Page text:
Oline H. Cogdill

I don’t where I got my love of perfume from.

My mother never wore fragrance, though she had a little cart with mini perfumes that my father brought back from the war. She never opened one of the bottles, ever. That little cart is now on my dresser, still unopened.

But I always loved fragrance. I remember one of my grandmothers occasionally wore it, as did one of my aunts. But I am from a farming background, and perfume wasn’t high on the list.

But in high school I started wearing it, spurred on by the teen fashion magazines I read. I doubt I would ever wear those fragrances now that the teenage me loved.

And many thanks to author Denise Hamilton for re-triggering my love of perfume in her books.

Fragrances can mean many things to the wearer—a memory of an evening, a historical note, a feeling.

Kelli Stanley uses fragrances to establish a mood or a character’s personality in her Miranda Corbie novels, which are set in San Francisco during 1940, the time when war was raging in Europe but the US had yet to enter the battle.

In City of Sharks, private detective Miranda is interviewing potential client Louise Crowley, who is the assistant to ruthless publisher Niles Alexander. One of the first things Miranda asks is if Louise wears perfume.

Louise answers, “Mr. Alexander prefers me not to. He said—he said it distracts him when I take dictation.”

Miranda: “What about when you’re not taking dictation? Shalimar? Joy? Shocking, perhaps?”

Louise: “I wear Fleurs de Rocaille.”

So based on that short exchange, I had to know more about Fleurs de Rocaille.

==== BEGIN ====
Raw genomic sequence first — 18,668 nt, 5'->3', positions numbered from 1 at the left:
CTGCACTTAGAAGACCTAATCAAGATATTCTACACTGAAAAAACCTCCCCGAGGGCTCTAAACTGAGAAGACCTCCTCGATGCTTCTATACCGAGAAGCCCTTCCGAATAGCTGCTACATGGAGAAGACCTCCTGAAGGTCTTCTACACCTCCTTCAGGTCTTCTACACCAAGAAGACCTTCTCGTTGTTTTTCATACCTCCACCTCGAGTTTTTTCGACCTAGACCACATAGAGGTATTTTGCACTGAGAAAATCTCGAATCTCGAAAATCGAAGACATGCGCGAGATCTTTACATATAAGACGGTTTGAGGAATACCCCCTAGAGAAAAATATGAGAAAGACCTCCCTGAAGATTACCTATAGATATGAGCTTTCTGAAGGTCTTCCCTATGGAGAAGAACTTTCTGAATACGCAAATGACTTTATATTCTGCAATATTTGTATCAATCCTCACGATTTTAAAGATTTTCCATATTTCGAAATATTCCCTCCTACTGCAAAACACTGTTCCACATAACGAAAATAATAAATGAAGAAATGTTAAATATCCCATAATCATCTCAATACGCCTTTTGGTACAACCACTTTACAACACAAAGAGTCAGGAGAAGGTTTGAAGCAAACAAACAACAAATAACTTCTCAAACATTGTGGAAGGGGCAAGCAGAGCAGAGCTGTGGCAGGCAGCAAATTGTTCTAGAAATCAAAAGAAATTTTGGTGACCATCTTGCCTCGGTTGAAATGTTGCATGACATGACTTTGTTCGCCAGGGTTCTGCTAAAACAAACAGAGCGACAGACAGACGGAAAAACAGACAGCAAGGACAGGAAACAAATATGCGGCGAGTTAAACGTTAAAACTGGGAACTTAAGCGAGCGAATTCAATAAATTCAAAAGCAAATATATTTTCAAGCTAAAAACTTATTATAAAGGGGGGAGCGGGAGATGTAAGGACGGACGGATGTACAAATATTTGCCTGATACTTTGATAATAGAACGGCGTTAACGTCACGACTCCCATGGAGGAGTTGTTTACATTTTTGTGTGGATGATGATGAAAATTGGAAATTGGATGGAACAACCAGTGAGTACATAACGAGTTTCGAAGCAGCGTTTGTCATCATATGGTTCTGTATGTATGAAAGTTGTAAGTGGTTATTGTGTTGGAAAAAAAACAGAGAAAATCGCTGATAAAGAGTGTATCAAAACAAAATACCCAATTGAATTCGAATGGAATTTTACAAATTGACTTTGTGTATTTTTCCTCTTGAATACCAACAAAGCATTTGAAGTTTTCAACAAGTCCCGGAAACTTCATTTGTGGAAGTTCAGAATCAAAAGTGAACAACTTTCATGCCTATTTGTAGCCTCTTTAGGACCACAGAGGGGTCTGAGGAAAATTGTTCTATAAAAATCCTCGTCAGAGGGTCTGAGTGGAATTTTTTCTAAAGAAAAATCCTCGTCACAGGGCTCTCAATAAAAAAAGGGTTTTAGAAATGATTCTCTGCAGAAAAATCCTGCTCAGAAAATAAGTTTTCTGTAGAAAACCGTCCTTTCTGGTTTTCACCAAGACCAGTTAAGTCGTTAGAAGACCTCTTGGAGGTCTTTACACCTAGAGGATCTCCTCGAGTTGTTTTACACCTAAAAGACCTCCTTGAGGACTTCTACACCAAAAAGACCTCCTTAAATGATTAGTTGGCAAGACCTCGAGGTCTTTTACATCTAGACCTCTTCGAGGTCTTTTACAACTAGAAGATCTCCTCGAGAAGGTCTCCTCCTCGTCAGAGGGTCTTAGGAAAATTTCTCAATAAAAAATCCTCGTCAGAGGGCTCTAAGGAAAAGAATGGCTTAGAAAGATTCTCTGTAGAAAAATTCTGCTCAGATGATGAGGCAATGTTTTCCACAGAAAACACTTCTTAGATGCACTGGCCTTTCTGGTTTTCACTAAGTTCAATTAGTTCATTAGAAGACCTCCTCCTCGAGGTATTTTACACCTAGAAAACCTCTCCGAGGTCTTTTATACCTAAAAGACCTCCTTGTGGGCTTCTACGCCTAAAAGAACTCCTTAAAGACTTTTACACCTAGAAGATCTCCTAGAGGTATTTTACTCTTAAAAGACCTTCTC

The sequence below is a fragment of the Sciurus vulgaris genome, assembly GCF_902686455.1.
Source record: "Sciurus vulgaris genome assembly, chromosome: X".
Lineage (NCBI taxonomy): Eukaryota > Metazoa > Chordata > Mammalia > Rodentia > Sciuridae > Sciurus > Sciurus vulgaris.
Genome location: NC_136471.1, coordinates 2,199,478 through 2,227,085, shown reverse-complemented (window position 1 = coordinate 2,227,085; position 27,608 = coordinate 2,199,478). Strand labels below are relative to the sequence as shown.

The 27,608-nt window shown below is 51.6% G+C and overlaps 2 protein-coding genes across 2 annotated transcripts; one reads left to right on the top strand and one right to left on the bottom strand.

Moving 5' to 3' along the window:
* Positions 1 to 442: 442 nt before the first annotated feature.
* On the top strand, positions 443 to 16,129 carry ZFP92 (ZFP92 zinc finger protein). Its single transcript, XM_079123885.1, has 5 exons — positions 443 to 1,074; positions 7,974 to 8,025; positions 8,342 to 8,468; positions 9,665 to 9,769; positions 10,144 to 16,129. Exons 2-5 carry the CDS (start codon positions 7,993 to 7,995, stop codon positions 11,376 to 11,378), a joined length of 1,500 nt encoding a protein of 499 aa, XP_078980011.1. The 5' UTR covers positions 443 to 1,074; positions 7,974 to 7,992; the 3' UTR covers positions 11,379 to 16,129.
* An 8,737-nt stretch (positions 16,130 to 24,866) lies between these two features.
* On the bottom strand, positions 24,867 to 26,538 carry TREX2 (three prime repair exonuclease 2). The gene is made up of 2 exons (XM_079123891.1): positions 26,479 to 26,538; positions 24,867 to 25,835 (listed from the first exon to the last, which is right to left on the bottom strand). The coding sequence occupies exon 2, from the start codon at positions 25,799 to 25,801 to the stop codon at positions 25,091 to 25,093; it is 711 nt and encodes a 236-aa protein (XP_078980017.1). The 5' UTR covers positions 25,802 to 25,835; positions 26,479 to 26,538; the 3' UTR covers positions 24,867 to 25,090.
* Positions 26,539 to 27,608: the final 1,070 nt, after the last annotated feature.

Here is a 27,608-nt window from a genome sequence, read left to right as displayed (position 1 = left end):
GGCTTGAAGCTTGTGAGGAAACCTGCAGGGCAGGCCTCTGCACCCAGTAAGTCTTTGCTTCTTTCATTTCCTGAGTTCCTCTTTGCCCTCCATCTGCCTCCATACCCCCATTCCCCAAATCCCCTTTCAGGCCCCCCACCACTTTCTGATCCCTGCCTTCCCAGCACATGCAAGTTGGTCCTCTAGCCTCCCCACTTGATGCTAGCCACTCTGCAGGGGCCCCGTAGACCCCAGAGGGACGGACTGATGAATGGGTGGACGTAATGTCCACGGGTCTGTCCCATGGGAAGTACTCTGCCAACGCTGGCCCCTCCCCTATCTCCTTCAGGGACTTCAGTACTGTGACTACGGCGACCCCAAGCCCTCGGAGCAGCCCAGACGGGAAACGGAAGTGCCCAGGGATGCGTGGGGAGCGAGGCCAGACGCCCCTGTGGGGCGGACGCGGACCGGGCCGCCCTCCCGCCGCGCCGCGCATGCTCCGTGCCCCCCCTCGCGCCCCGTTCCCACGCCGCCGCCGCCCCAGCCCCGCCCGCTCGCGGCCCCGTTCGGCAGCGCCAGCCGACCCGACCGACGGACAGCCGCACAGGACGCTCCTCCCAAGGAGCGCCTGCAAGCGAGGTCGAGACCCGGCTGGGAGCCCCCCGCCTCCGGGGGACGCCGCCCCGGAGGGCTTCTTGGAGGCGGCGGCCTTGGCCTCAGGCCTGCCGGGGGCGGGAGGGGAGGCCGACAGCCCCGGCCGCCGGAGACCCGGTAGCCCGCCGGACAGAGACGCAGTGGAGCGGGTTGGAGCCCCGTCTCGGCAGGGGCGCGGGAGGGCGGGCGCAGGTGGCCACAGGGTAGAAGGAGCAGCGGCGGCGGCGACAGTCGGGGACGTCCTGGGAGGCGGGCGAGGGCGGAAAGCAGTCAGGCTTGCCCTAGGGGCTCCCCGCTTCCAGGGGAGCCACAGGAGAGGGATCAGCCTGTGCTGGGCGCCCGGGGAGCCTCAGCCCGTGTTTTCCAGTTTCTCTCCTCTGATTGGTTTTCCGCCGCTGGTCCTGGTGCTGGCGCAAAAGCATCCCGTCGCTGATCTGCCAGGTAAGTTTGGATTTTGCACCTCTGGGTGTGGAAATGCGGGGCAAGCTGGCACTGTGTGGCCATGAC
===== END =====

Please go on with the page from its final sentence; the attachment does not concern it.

According to Lucky Scent (my go-to site for all things perfume), Fleurs de Rocaille de Caron was created in 1933. It is a “a joyful, floral, impulsive perfume, which remains one of High Perfumery's great successes.”

Its notes, Lucky Scent states, are rose, jasmine, violet, lily of the valley, Aldehyde, musk, cedar, sandalwood, oak moss.

Later in City of Sharks, Miranda attends a party where “her nose wrinkled at the unholy amalgamation of Shalimar, Joy, and Tabu.”

This isn’t the first time Stanley has used fragrance in the Miranda Corbie novels.

In City of Ghosts, Miranda worries that she is down to her last bottle of Vol de Nuit, and she knows that there will be no more shipments of the perfume until the war is over.

Vol de Nuit is an apt perfume for WWII. Produced by the house Guerlain, Vol de Nuit was created in 1933 as a tribute to flight, celebrating the novel of the same name by pilot Antoine de Saint-Exupéry and Air France. The fragrance Vol de Nuit celebrated courage, according to Guerlain.